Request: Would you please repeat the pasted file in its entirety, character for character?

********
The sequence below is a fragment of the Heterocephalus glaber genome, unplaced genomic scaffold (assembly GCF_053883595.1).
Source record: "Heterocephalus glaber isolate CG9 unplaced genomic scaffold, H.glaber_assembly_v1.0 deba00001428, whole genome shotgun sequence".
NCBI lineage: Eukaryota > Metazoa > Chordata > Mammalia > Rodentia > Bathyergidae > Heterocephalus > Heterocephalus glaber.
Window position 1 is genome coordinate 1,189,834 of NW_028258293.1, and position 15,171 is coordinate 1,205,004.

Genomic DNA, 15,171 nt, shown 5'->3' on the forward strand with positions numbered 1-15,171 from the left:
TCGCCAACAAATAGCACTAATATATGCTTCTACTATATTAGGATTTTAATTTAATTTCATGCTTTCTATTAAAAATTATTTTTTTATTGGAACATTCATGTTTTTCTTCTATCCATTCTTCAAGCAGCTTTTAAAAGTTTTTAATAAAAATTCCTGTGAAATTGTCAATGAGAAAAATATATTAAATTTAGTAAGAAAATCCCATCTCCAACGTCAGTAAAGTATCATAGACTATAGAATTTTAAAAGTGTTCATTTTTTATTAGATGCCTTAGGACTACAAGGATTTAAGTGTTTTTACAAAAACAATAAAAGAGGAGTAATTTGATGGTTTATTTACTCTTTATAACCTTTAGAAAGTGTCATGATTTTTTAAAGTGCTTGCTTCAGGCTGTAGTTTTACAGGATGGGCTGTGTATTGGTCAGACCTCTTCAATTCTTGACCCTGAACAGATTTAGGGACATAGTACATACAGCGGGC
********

The sequence below is a fragment of the Heterocephalus glaber genome, unplaced genomic scaffold (assembly GCF_053883595.1).
Source record: "Heterocephalus glaber isolate CG9 unplaced genomic scaffold, H.glaber_assembly_v1.0 deba00001428, whole genome shotgun sequence".
NCBI lineage: Eukaryota > Metazoa > Chordata > Mammalia > Rodentia > Bathyergidae > Heterocephalus > Heterocephalus glaber.
Window position 1 is genome coordinate 1,189,834 of NW_028258293.1, and position 15,171 is coordinate 1,205,004.

Genomic DNA, 15,171 nt, shown 5'->3' on the forward strand with positions numbered 1-15,171 from the left:
TCGCCAACAAATAGCACTAATATATGCTTCTACTATATTAGGATTTTAATTTAATTTCATGCTTTCTATTAAAAATTATTTTTTTATTGGAACATTCATGTTTTTCTTCTATCCATTCTTCAAGCAGCTTTTAAAAGTTTTTAATAAAAATTCCTGTGAAATTGTCAATGAGAAAAATATATTAAATTTAGTAAGAAAATCCCATCTCCAACGTCAGTAAAGTATCATAGACTATAGAATTTTAAAAGTGTTCATTTTTTATTAGATGCCTTAGGACTACAAGGATTTAAGTGTTTTTACAAAAACAATAAAAGAGGAGTAATTTGATGGTTTATTTACTCTTTATAACCTTTAGAAAGTGTCATGATTTTTTAAAGTGCTTGCTTCAGGCTGTAGTTTTACAGGATGGGCTGTGTATTGGTCAGACCTCTTCAATTCTTGACCCTGAACAGATTTAGGGACATAGTACATACAGCGGGC